This is a wonderful antique Italian malachite and carrara marble chess board with complete chess pieces, circa 1920 in date.
The board is of square form with a malachite border thin inlaid brass stringing around the chess board and pieces of malachite and carrara marble.
Add this lovely set to your collection.
In excellent condition, one of the bishosps has been slightly rdeuced in size, please see photos for confirmation.
Dimensions in cm:
Height 1.5 x Width 23.5 x Depth 23.5 – Chess board
Dimensions in inches:
Height 1 inch x Width 9 inches x Depth 9 inches – Chess board
Malachite is an opaque, green banded mineral. It is believed to be a strong protector of children. It protects the wearer from accidents and protects travellers. Malachite has been used to aid success in business and protect against undesirable business associations. It is a stone of balance in relationships.
Malachite is always green, usually in banded tones varying from very dark green to a mellow green. Most malachite comes from Zaire, Chile and Australia.
Ancient Egyptians, Greeks and Romans used malachite for jewellery and ground it to use as eye shadow. It is used in amulets to protect against the evil eye. In the Middle Ages it was used to protect children from witches and other dangers.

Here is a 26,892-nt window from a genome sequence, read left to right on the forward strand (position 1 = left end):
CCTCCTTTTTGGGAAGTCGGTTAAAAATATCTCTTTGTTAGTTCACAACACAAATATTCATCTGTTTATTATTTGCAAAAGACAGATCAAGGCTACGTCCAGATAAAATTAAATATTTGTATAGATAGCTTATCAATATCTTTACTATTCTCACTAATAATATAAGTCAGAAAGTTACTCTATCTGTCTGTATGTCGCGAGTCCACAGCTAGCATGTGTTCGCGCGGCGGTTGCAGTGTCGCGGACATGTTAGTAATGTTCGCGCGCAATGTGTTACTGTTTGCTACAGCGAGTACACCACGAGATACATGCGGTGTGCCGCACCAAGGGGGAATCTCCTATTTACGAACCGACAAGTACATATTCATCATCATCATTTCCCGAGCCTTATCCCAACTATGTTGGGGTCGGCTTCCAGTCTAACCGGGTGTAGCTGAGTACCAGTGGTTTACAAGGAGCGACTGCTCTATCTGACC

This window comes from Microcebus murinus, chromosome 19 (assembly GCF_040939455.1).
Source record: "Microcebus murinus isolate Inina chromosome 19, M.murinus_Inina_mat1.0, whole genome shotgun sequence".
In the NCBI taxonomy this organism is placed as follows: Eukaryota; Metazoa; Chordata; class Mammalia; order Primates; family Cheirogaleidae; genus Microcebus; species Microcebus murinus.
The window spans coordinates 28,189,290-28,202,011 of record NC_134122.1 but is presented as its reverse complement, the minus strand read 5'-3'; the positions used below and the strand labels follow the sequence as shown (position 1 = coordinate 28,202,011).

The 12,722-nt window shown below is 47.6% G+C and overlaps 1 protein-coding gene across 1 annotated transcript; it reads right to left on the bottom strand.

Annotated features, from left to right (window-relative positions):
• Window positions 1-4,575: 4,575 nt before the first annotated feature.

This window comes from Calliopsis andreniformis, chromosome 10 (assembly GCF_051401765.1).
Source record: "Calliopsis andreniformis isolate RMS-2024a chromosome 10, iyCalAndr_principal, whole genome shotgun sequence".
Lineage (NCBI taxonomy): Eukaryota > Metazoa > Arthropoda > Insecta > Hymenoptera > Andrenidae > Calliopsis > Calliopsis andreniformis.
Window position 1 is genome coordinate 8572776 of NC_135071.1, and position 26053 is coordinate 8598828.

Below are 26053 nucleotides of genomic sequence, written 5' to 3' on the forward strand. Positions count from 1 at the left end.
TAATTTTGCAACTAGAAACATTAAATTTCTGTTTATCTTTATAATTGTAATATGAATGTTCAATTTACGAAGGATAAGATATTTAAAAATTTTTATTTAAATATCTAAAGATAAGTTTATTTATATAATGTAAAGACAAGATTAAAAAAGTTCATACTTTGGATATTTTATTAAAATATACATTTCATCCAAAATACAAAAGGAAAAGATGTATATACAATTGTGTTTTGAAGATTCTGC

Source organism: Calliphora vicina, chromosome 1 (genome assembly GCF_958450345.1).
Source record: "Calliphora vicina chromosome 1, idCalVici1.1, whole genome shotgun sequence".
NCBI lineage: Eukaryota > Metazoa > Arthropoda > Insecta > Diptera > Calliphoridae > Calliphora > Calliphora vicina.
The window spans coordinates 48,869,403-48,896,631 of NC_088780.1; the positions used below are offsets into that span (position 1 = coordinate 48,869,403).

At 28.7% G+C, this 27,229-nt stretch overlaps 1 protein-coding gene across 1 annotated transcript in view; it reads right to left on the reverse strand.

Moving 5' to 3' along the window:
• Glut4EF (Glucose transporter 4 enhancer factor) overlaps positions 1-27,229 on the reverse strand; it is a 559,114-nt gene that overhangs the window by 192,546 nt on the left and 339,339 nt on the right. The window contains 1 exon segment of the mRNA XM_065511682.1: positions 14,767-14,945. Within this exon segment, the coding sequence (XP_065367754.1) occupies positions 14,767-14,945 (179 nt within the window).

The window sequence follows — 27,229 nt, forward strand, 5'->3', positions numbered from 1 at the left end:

Carrara marble, sometimes spelled Carrera marble, is a type of white or blue-grey marble popular for use in sculpture and building decor. It is quarried at the city of Carrara in the province of Massa-Carrara (Tuscany, Italy).
Carrara marble has been used since the time of Ancient Rome; the Pantheon and Trajan’s Column in Rome are constructed of it. Many sculptures of the Renaissance, such as Michelangelo’s David, were carved from Carrara marble. For Michelangelo at least, Carrara marble was valued above all other stone, except perhaps that of his own quarry in Pietrasanta. The Marble Arch in London and the Duomo di Siena are also made from this stone, as are the interiors of Manila Cathedral, the cold-white marbles of the Sheikh Zayed Mosque and the campus of Harvard Medical School.
Our reference: A2752